- The Washington Times - Tuesday, June 21, 2011

Dear Sgt Shaft:

Can you explain to me why my father’s dog tag has two holes in it — top and bottom — instead of what “we” usually see, which are Army dog tags with a hole at the top to be worn around the neck with a chain?

Thanks ever so much,
Barbara A.
Austin, Texas

Dear Barbara:

My sources tell me that two-holed dog tags were used by the U.S. Marine Corps and U.S. Navy from around 1917 through World War II. The oval tags first came into use around 1917.

The P1917 was used by the Navy and seagoing Marines (Marines serving on ships) during World War I and the between wars period. Information on them was handwritten and acid-etched, including a fingerprint on the reverse.

The P1940 came into use just before World War II, and information was usually machine-stamped into them. Stocks of P1917’s were often used up.

A commercial company now produces machine-made replicas made of aluminum and cut to shape using an original blank as a guide. The tags are sought by WWII U.S. living history enthusiasts and re-enactors. Information on these tags is available from http://www.ww2rationtechnologies.com/ww2tag.html.

Sets of two tags were worn on a white cotton cord in boot camp. Later in the field, they were worn with the cord dyed green, or worn on a boot lace, dog tag chain or plastic-covered cable.

Custom-printed (marked) dog tags contain the following information:

• First line — Your last name;
• Second line — The first initial of your first and middle names;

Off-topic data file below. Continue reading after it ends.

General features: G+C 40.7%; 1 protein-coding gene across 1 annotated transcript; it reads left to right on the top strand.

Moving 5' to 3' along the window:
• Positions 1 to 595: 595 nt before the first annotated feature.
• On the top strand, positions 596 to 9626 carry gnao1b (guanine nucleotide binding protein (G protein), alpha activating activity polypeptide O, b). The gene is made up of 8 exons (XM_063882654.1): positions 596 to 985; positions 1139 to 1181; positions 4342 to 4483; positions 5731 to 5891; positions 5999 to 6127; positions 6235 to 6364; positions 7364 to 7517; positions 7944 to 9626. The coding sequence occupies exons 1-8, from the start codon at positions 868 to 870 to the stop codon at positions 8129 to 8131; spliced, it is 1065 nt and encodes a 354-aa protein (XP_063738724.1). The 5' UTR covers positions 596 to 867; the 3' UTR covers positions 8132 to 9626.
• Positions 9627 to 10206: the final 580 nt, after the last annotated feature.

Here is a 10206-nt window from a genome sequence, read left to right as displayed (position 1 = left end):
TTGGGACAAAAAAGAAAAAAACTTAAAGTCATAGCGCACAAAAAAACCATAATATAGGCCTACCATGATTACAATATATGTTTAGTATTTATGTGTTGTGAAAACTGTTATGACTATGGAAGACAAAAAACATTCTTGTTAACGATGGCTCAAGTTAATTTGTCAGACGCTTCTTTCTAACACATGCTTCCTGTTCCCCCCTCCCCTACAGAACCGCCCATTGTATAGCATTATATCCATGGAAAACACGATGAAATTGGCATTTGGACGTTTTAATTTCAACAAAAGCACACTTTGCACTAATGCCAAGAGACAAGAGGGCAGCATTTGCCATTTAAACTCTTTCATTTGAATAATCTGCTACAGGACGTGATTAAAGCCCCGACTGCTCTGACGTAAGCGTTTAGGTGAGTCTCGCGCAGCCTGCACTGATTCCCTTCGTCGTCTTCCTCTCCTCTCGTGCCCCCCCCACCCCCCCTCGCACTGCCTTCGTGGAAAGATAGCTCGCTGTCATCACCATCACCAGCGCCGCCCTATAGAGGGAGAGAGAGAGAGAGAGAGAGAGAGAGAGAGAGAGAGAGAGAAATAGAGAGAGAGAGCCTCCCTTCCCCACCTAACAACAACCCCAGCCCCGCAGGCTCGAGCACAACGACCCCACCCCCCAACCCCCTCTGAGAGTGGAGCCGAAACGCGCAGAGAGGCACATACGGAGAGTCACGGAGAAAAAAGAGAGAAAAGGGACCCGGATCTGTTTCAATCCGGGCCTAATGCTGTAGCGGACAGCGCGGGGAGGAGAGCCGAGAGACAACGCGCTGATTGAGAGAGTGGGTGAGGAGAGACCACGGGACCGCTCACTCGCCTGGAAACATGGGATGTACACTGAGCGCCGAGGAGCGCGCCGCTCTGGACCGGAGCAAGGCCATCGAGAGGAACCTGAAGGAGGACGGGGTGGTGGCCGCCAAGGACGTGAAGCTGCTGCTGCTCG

• Third line — Your serial number and religion (C=Catholic; P=Protestant & H=Hebrew);
• Fourth line — Your blood type (There was no blood factoring, positive or negative, in WWII);
• Fifth line — Date of your tetanus shot;
• Sixth line — Service you are in (USMC, USMCR (reserve), USN or USNR).

Following WWII, the Navy adopted the traditional dog tags used by the U.S. Army and Air Force.

Shaft notes

• Congratulations to U.S. Sen. Patty Murray (D-WA) who recently received the 2011 “Outstanding Legislator Award” from the Association of the United States Army (AUSA). The AUSA is honoring Ms. Murray with this award for her work on veterans’ employment issues and her continuing support for service members and their families.

Last week, House Army Caucus Co-Chairman John Carter (R-TX), helped celebrate the U.S. Army’s 236th birthday in the U.S. Capitol, along with Army, Congressional, and Administration officials. Mr. Carter, who represents the Fort Hood, Texas, area in Congress, says the whole nation should celebrate the event, as the United States would not exist without the Army.

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